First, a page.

Do minor injuries make for fuzzy minds?
When hockey players are knocked out on the ice, medical personnel often look to computerized cognition tests to determine when concussed athletes can return to play.
But according to a University of Toronto study by the Faculty of Kinesiology and Phyiscal Education’s Michael Hutchison, a post-doctoral fellow, and professors Paul Comper, Lynda Mainwaring and Doug Richards, a concussion isn’t the only injury that can muddy an athlete’s mind. Common injuries like a sprained ankle also appear to impact an athlete’s cognitive performance.
In their study, published in the American Journal of Sports Medicine, 72 Varsity Blues athletes were given a commercially-available, 20-minute computerized test. Half of the players were injured. Eighteen of the athletes had suffered a concussion in the past three days and 18 were out of the game because of a muscle or tendon injury. The other 36 were uninjured.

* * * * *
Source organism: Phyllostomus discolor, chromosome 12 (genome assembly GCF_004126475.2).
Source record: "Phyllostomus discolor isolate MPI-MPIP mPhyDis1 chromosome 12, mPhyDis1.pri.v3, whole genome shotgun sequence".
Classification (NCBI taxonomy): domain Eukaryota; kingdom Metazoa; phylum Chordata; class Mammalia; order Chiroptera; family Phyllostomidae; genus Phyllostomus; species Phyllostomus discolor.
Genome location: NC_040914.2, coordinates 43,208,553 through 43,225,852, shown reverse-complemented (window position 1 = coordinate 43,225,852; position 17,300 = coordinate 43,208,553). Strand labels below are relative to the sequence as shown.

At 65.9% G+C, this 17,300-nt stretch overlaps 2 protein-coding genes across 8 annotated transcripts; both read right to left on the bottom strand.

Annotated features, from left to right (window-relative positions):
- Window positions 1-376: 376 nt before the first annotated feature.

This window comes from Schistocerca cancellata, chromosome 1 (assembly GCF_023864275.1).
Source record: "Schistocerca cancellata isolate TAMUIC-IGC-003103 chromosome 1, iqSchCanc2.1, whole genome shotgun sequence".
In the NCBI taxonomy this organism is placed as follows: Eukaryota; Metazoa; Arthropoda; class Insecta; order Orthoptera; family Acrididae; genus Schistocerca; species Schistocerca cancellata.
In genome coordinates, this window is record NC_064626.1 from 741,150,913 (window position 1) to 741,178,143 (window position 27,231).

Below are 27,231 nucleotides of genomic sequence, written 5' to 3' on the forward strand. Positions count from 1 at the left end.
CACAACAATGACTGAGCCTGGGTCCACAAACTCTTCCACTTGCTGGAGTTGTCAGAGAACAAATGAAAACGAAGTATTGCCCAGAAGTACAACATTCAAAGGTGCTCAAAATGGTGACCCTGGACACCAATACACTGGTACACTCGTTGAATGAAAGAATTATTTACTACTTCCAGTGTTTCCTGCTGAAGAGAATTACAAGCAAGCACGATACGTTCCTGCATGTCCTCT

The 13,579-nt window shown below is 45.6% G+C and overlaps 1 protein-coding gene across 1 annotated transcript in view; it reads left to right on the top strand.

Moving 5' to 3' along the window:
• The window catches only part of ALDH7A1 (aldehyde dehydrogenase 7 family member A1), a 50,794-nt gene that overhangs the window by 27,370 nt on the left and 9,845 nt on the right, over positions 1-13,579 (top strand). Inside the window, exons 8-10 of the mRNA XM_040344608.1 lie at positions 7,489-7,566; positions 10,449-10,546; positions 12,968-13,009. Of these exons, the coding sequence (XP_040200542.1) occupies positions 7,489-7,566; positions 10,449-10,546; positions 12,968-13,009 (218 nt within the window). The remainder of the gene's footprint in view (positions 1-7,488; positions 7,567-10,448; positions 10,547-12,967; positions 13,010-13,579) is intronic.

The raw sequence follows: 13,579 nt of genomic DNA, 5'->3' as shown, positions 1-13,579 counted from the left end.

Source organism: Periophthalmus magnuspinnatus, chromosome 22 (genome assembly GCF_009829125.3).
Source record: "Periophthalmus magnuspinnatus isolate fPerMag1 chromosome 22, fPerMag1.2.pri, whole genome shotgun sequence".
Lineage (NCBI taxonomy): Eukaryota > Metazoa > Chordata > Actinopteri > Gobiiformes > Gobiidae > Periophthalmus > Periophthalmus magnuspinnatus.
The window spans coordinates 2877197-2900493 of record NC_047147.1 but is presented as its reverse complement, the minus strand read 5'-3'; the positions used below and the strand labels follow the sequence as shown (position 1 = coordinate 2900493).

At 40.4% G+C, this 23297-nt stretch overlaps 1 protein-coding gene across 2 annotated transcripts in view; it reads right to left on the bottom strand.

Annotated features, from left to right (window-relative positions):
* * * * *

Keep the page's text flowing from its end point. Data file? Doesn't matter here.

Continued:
The concussed athletes showed slower reaction times and worse results on memory tests than their uninjured peers. More surprising, though, was that the athletes who had muscle or tendon injury also performed poorly on the cognitive tests, with most of their scores falling in between those of the non-injured and head-injured athletes.
Hutchison said the findings emphasize the many variables, including emotional distress, frustration or depression, that can affect these test results.
“It’s important to keep in mind that you can’t automatically assume everything you find on these computerized tests is head-injury related.”
This story first appeared in the Faculty of Kinesiology and Physical Education's Pursuit magazine.